“Interdisciplinarity involves the combining of two or more academic disciplines into one activity (e.g. a research project). It is about creating something new by crossing boundaries, and thinking across them. ” –Wikipedia
Interdisciplinarity has become a favored model of scholarly inquiry and interdisciplinary research is spreading all over the landscape in all disciplines. In a recent annual conference of the Medical Library Association held in Seattle, WA, a number of librarians shared accounts of their experiences as they took leadership in advancing interdisciplinary research in their own institutions. Having sat in many of these presentations, the issue piqued my curiosity and wondered how many LLU faculty are engaged in ‘interdisciplinary research.’
Returning from the conference, I decided to take on a small research project. The objective is simply to identify interdisciplinary connections LLU faculty researchers have made with other researchers in other academic disciplines within the university. For the purpose of this small study, interdisciplinary research is defined here as research done by a faculty member from one discipline in collaboration with other faculty member from one or more academic disciplines.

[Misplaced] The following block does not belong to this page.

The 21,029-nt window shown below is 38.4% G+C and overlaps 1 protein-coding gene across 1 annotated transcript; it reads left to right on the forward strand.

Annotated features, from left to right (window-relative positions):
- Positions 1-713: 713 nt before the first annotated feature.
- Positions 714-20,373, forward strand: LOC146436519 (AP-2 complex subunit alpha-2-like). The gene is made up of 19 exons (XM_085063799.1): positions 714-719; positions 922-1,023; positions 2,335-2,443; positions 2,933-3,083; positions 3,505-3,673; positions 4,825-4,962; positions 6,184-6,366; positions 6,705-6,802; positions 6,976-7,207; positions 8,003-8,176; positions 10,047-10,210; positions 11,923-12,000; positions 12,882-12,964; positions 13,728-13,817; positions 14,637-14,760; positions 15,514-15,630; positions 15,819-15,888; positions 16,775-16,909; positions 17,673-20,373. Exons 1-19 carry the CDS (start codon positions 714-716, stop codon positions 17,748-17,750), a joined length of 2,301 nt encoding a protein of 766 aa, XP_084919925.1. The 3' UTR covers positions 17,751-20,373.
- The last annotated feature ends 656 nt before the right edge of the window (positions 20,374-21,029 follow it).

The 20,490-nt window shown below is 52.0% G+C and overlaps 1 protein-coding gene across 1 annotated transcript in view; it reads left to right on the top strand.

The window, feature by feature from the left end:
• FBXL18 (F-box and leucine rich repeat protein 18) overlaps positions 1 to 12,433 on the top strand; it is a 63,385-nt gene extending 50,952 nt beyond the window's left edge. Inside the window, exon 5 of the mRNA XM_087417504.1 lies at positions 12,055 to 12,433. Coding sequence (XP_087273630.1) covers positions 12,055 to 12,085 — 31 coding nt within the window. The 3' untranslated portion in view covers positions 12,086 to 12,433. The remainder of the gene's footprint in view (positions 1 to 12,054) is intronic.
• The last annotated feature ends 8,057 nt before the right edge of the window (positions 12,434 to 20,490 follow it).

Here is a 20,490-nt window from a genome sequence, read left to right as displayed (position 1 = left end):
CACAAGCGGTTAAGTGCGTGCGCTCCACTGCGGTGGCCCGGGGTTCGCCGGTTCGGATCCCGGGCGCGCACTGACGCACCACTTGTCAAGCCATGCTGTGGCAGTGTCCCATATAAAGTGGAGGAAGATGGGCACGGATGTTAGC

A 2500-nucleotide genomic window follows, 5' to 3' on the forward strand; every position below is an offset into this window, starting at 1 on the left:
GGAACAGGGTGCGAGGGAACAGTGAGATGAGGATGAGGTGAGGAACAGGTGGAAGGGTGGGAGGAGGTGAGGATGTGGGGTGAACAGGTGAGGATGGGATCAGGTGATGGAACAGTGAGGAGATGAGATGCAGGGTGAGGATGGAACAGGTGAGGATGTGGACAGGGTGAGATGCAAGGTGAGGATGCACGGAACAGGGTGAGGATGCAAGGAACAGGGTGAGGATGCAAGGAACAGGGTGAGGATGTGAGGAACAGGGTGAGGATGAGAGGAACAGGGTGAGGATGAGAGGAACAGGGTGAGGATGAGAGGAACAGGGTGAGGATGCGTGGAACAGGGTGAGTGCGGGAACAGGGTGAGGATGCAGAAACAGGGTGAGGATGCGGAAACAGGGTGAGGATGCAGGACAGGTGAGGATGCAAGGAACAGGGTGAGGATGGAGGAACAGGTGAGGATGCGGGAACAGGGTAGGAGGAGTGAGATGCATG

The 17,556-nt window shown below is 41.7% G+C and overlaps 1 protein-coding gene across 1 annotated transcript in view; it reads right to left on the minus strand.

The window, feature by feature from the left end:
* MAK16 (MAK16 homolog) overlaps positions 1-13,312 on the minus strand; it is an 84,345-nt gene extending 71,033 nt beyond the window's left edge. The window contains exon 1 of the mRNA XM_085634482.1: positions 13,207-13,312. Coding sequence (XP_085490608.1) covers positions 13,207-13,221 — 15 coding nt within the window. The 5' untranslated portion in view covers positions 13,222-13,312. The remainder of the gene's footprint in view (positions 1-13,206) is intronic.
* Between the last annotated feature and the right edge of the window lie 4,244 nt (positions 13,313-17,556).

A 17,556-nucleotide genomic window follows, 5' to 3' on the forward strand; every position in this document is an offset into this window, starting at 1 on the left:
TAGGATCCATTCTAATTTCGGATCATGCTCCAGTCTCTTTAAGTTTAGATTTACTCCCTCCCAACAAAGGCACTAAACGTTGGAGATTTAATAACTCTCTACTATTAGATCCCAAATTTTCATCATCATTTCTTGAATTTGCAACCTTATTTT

Scope: My liaison responsibility to the School of Nursing dictated the scope of this small study. I decided to focus on LLU nursing faculty research emerging in published journal articles with multiple authors. These are articles by LLU nursing faculty who conducted research and published collaboratively with other faculty from other academic disciplines.
Keywords: Pubmed uses ‘interdisciplinary studies’ to represent the concept of interdisciplinary research; CINAHL uses ‘Research, interdisciplinary,’ and OVID, ‘interdisciplinary research.’ However, these terms are used in the databases to index articles about interdisciplinary research; rather than research done collaboratively by researchers across one or more disciplines. I quickly discovered there was no easy way to search these databases to isolate articles of diverse multiple authorship by discipline.
Process: Three major databases were searched: Pubmed, CINAHL, and Ovid Nursing. The search consisted of two phases: a quantitative phase in which articles of multiple authorship were identified, and a qualitative phase in which subject themes were identified to show the focus associated with located articles.
Given the database handicap mentioned earlier, it was necessary to search by affiliation using ‘Loma Linda University School of Nursing,’ and then systematically hand select article citations with multiple authors; and only those with co-authors from another academic discipline. The inital search yielded 23 article citations from Pubmed; 98 from CINAHL; and 28 from OVID/nursing. In OVID, the equivalent tag for ‘affiliation’ is ‘institution.’ Clearly, CINAHL appeared to be the winner, with 98 citations retrieved. However, OVID had 5 entries that were absent in the CINAHL result. A total of 103 citations were retrieved from all three databases. No date filter was applied to the search.